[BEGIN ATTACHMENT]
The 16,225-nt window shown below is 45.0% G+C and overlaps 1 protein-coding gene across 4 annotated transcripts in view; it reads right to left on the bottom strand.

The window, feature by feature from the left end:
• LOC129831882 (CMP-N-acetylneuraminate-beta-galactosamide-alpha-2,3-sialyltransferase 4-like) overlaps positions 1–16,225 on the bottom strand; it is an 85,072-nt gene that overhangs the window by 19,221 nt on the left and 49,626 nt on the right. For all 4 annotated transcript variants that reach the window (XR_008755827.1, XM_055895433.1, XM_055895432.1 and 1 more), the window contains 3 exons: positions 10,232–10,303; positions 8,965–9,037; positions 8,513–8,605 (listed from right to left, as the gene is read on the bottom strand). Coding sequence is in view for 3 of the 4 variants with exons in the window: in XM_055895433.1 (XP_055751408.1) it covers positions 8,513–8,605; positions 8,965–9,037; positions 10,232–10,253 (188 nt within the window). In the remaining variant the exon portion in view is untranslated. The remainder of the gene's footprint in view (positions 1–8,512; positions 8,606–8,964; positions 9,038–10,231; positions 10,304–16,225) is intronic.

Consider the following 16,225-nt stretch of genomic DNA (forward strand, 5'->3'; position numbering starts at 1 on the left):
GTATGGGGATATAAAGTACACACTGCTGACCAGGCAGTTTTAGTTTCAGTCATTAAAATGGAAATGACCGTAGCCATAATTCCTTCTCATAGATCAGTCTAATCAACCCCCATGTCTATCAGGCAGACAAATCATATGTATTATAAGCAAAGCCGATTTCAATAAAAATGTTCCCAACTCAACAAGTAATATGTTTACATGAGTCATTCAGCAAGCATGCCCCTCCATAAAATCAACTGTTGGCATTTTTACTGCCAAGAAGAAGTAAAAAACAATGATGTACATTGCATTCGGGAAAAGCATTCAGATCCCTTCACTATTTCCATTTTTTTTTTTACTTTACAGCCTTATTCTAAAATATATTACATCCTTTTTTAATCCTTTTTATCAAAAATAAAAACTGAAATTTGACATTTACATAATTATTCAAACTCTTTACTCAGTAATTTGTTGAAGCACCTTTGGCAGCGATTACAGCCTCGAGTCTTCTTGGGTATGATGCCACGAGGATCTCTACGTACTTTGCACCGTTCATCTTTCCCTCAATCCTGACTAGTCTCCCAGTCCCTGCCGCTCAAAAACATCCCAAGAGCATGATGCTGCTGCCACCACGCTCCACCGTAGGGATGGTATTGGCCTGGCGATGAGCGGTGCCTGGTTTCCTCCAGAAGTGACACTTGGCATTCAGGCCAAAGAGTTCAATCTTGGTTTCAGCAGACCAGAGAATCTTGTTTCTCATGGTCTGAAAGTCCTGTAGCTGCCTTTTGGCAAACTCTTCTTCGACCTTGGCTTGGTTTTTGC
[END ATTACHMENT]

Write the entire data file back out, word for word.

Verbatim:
The 16,225-nt window shown below is 45.0% G+C and overlaps 1 protein-coding gene across 4 annotated transcripts in view; it reads right to left on the bottom strand.

The window, feature by feature from the left end:
• LOC129831882 (CMP-N-acetylneuraminate-beta-galactosamide-alpha-2,3-sialyltransferase 4-like) overlaps positions 1–16,225 on the bottom strand; it is an 85,072-nt gene that overhangs the window by 19,221 nt on the left and 49,626 nt on the right. For all 4 annotated transcript variants that reach the window (XR_008755827.1, XM_055895433.1, XM_055895432.1 and 1 more), the window contains 3 exons: positions 10,232–10,303; positions 8,965–9,037; positions 8,513–8,605 (listed from right to left, as the gene is read on the bottom strand). Coding sequence is in view for 3 of the 4 variants with exons in the window: in XM_055895433.1 (XP_055751408.1) it covers positions 8,513–8,605; positions 8,965–9,037; positions 10,232–10,253 (188 nt within the window). In the remaining variant the exon portion in view is untranslated. The remainder of the gene's footprint in view (positions 1–8,512; positions 8,606–8,964; positions 9,038–10,231; positions 10,304–16,225) is intronic.

Consider the following 16,225-nt stretch of genomic DNA (forward strand, 5'->3'; position numbering starts at 1 on the left):
GTATGGGGATATAAAGTACACACTGCTGACCAGGCAGTTTTAGTTTCAGTCATTAAAATGGAAATGACCGTAGCCATAATTCCTTCTCATAGATCAGTCTAATCAACCCCCATGTCTATCAGGCAGACAAATCATATGTATTATAAGCAAAGCCGATTTCAATAAAAATGTTCCCAACTCAACAAGTAATATGTTTACATGAGTCATTCAGCAAGCATGCCCCTCCATAAAATCAACTGTTGGCATTTTTACTGCCAAGAAGAAGTAAAAAACAATGATGTACATTGCATTCGGGAAAAGCATTCAGATCCCTTCACTATTTCCATTTTTTTTTTTACTTTACAGCCTTATTCTAAAATATATTACATCCTTTTTTAATCCTTTTTATCAAAAATAAAAACTGAAATTTGACATTTACATAATTATTCAAACTCTTTACTCAGTAATTTGTTGAAGCACCTTTGGCAGCGATTACAGCCTCGAGTCTTCTTGGGTATGATGCCACGAGGATCTCTACGTACTTTGCACCGTTCATCTTTCCCTCAATCCTGACTAGTCTCCCAGTCCCTGCCGCTCAAAAACATCCCAAGAGCATGATGCTGCTGCCACCACGCTCCACCGTAGGGATGGTATTGGCCTGGCGATGAGCGGTGCCTGGTTTCCTCCAGAAGTGACACTTGGCATTCAGGCCAAAGAGTTCAATCTTGGTTTCAGCAGACCAGAGAATCTTGTTTCTCATGGTCTGAAAGTCCTGTAGCTGCCTTTTGGCAAACTCTTCTTCGACCTTGGCTTGGTTTTTGC